I think the mini-sandbox of new Kerebes will be fun as well as they'll realise if they draw too much attention they will get squashed until they hook up with the Eagle Knights. Well, I'd HOPE they realise this. Some PCs are far too confident of their plot armour. And after the mythic power-up they might have a point.

I also think many parties will struggle to earn devotion points. Which I suppose is the idea. Only those who go above and beyond 'kill the cultists and take their stuff' will merit the Inheritor's personal attention at this stage.

The three NPCs you're stuck with are a nice mix of annoying and useful. They have quirks that will drive players up the wall if they get out of hand, but they all contribute. The enhanced backstories will be very useful to flesh out the interactions and I like the idea of a cadre of NPCs who will continue to be reelvant, although I odubt essentuial given the risks of the game, to future modules. It will be good for the players to have their former allies react to their newfound status.

Grand Lodge

Paul Watson wrote:
Kittyburger wrote:
Paul Watson wrote:
It's two characters. For [insert profanity/blasphemy here]'s sake, it's two characters! And you only meet one of them in the second half of the adventure. Good grief, hyperbole much?

And it wouldn't even have been an issue at all if people hadn't started channeling this guy.

I'm ready to actually discuss the adventure myself.

It's certainly going to be a tough one. As I said, I think my players may be terribly inclined to stuff at least one of the NPCs down a dark hole and bemoan his tragic fate inthe collapse. It will also be tough on those who charge in without thinking as they'll get ripped apart by some of the encounters. I mena, the villains are actually thinking about defensive strategy at some points. Surely that's unfair?

I think the mini-sandbox of new Kerebes will be fun as well as they'll realise if they draw too much attention they will get squashed until they hook up with the Eagle Knights. Well, I'd HOPE they realise this. Some PCs are far too confident of their plot armour. And after the mythic power-up they might have a point.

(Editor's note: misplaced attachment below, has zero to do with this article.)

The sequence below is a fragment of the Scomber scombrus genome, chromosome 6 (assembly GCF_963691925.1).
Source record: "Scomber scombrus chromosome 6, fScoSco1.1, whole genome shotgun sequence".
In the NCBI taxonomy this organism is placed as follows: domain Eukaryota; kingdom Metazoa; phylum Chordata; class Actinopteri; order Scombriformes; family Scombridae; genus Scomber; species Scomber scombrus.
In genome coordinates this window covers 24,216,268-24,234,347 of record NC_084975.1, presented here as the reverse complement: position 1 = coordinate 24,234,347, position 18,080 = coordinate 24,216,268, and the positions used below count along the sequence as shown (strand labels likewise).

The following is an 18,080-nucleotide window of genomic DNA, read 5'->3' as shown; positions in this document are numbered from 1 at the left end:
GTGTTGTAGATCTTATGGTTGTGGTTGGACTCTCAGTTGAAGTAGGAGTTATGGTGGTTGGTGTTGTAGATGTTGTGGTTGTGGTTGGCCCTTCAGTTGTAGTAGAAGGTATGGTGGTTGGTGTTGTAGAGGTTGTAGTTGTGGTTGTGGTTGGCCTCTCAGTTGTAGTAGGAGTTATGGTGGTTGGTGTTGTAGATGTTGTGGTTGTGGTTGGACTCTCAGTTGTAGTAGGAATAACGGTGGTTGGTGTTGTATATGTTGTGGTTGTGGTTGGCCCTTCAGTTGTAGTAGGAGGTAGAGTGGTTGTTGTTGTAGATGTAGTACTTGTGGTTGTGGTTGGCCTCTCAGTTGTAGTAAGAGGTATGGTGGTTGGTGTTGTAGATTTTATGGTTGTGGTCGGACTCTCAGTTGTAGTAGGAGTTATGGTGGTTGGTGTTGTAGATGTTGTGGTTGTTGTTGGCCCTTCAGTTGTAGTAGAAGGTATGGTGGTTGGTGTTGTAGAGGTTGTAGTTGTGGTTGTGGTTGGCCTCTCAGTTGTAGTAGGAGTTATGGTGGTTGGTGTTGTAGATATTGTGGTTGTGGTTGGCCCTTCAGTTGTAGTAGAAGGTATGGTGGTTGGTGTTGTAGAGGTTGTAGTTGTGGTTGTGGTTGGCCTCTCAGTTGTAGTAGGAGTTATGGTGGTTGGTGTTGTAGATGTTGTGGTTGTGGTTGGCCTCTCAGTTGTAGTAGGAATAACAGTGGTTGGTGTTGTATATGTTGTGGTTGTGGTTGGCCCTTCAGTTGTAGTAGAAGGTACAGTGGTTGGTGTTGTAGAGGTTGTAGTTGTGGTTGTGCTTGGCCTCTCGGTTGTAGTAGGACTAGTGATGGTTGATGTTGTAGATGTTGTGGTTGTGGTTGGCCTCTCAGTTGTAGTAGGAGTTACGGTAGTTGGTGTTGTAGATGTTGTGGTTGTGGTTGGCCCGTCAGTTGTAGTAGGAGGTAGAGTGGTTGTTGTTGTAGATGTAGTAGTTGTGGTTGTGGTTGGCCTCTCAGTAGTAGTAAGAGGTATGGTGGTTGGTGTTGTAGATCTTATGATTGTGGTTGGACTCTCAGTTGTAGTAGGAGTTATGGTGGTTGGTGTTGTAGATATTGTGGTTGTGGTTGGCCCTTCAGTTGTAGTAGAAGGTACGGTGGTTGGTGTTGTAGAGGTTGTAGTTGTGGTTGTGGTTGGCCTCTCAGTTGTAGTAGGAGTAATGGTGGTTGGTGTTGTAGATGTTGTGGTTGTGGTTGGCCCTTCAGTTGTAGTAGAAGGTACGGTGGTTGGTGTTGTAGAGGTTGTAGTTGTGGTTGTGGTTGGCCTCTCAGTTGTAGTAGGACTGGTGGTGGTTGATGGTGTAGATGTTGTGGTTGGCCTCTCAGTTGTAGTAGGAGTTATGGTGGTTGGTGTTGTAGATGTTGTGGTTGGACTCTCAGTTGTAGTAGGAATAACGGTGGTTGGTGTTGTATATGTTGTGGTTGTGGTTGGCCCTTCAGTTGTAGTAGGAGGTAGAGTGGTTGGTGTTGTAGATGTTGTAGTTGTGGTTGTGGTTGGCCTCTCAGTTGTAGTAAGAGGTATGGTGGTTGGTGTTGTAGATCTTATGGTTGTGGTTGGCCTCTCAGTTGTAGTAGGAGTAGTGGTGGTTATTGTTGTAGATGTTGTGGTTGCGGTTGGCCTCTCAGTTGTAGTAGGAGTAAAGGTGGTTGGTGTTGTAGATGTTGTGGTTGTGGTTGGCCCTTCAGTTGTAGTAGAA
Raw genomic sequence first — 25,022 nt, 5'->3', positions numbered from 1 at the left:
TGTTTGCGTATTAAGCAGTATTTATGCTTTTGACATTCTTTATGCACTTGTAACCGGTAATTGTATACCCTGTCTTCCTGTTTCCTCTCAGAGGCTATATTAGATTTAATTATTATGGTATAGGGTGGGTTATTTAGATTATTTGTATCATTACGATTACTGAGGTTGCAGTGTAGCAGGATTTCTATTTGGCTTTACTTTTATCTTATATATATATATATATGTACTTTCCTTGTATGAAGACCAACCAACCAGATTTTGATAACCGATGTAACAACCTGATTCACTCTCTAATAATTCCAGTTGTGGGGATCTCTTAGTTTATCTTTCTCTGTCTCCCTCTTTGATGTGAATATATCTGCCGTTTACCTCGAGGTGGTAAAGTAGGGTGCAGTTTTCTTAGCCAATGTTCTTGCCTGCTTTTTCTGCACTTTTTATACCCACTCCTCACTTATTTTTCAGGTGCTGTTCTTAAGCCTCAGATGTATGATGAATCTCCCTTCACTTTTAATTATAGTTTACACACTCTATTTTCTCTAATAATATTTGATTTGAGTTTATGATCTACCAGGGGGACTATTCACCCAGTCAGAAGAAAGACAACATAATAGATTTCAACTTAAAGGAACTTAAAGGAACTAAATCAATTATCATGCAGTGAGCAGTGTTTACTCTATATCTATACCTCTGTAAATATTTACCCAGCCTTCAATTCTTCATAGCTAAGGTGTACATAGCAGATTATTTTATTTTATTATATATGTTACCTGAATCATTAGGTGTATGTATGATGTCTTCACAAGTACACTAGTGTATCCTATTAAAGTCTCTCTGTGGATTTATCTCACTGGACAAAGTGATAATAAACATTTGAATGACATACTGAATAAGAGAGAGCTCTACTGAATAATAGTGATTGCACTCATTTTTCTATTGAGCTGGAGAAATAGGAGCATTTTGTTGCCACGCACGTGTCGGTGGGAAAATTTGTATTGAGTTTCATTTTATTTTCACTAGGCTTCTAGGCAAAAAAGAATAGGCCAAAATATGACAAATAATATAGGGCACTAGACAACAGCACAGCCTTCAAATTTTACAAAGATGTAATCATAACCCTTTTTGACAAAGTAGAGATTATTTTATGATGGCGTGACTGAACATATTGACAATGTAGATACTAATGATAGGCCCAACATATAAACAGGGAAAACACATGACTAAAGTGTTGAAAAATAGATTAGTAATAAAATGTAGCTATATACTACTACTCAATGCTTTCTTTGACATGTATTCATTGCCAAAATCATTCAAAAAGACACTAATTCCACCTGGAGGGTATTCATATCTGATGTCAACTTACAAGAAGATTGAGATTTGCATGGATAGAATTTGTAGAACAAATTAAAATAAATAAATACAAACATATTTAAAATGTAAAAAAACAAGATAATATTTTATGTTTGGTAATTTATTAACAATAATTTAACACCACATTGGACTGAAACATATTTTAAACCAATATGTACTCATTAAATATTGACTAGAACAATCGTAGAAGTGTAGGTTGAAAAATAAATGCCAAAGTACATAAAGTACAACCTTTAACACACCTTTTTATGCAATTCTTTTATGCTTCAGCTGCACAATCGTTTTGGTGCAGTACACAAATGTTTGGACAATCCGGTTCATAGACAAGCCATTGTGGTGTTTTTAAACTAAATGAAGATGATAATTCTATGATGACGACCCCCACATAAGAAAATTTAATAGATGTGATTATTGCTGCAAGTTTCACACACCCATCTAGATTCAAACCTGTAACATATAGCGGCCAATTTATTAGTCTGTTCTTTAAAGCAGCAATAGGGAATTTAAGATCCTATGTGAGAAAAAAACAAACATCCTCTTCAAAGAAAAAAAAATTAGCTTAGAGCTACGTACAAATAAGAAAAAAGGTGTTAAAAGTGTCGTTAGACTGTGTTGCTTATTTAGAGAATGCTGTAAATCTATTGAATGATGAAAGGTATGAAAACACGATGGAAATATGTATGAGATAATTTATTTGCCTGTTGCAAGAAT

I also think many parties will struggle to earn devotion points. Which I suppose is the idea. Only those who go above and beyond 'kill the cultists and take their stuff' will merit the Inheritor's personal attention at this stage.

The three NPCs you're stuck with are a nice mix of annoying and useful. They have quirks that will drive players up the wall if they get out of hand, but they all contribute. The enhanced backstories will be very useful to flesh out the interactions and I like the idea of a cadre of NPCs who will continue to be reelvant, although I odubt essentuial given the risks of the game, to future modules. It will be good for the players to have their former allies react to their newfound status.

The defensive strategy of the villains is a really nice change. Too many adventures have the limit of an enemy's defensive strategy be "tries to escape when they reach 5 HP." Given the amount of damage a PC can dish out, they should be defending a lot more carefully and trying to bug out with a much bigger HP cushion.

Shadow Lodge

I was kind of curious how that will be handled as well, particularly if one or more people do not survive. A lot of them are described as the last of this or that in the area, and it does seem that the story would need to change significantly if any of the NPCs are not around after say the midway point onward.


Cat-thulhu wrote:
Thanks Paul. Now I'm even more excited about the AP. Although with a lot of +2 and +3 APL encounters this could spell doom for my usual group of players - they tend to be a bit bull in a china shop. Tried to curb it but they just don't seem to learn.

Though, to counteract the power of the encounters, the AP offers NPCs that pack quite a bit of punch:

Spoiler:

You begin allied with a Level 3 rogue and a Conjurer 5/Riftwarden 1. And in the final part of the AP you can have a Level 5 paladin and each character potentially can have a CR 2 (equivalent of a Level 3 character) cohort. Also, there is a LOT of magic treasure (such as expendable healing items, outsider bane arrows, and a minor artifact sword) that power-up the party. Heck, the very first scene gives each PC a minor artifact after virtually no effort.